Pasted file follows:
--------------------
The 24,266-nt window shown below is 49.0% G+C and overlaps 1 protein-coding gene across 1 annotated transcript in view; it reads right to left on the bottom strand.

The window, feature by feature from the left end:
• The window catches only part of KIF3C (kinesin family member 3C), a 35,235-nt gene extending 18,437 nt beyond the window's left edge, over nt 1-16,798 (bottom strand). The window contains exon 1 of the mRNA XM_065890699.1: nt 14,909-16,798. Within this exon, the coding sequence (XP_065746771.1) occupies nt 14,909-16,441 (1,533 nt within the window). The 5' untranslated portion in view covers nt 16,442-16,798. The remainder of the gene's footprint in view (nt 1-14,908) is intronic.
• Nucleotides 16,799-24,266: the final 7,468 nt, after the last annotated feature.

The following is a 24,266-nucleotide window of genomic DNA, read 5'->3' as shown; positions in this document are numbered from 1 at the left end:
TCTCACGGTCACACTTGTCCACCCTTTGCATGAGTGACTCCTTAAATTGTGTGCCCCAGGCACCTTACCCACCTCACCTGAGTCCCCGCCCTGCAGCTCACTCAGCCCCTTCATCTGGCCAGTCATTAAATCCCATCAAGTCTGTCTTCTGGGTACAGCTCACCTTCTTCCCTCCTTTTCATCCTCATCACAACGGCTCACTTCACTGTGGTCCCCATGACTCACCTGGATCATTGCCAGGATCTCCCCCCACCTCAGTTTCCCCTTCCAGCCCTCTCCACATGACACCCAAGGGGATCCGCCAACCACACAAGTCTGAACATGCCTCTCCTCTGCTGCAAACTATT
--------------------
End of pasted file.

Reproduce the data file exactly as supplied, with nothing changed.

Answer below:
The 24,266-nt window shown below is 49.0% G+C and overlaps 1 protein-coding gene across 1 annotated transcript in view; it reads right to left on the bottom strand.

The window, feature by feature from the left end:
• The window catches only part of KIF3C (kinesin family member 3C), a 35,235-nt gene extending 18,437 nt beyond the window's left edge, over nt 1-16,798 (bottom strand). The window contains exon 1 of the mRNA XM_065890699.1: nt 14,909-16,798. Within this exon, the coding sequence (XP_065746771.1) occupies nt 14,909-16,441 (1,533 nt within the window). The 5' untranslated portion in view covers nt 16,442-16,798. The remainder of the gene's footprint in view (nt 1-14,908) is intronic.
• Nucleotides 16,799-24,266: the final 7,468 nt, after the last annotated feature.

The following is a 24,266-nucleotide window of genomic DNA, read 5'->3' as shown; positions in this document are numbered from 1 at the left end:
TCTCACGGTCACACTTGTCCACCCTTTGCATGAGTGACTCCTTAAATTGTGTGCCCCAGGCACCTTACCCACCTCACCTGAGTCCCCGCCCTGCAGCTCACTCAGCCCCTTCATCTGGCCAGTCATTAAATCCCATCAAGTCTGTCTTCTGGGTACAGCTCACCTTCTTCCCTCCTTTTCATCCTCATCACAACGGCTCACTTCACTGTGGTCCCCATGACTCACCTGGATCATTGCCAGGATCTCCCCCCACCTCAGTTTCCCCTTCCAGCCCTCTCCACATGACACCCAAGGGGATCCGCCAACCACACAAGTCTGAACATGCCTCTCCTCTGCTGCAAACTATT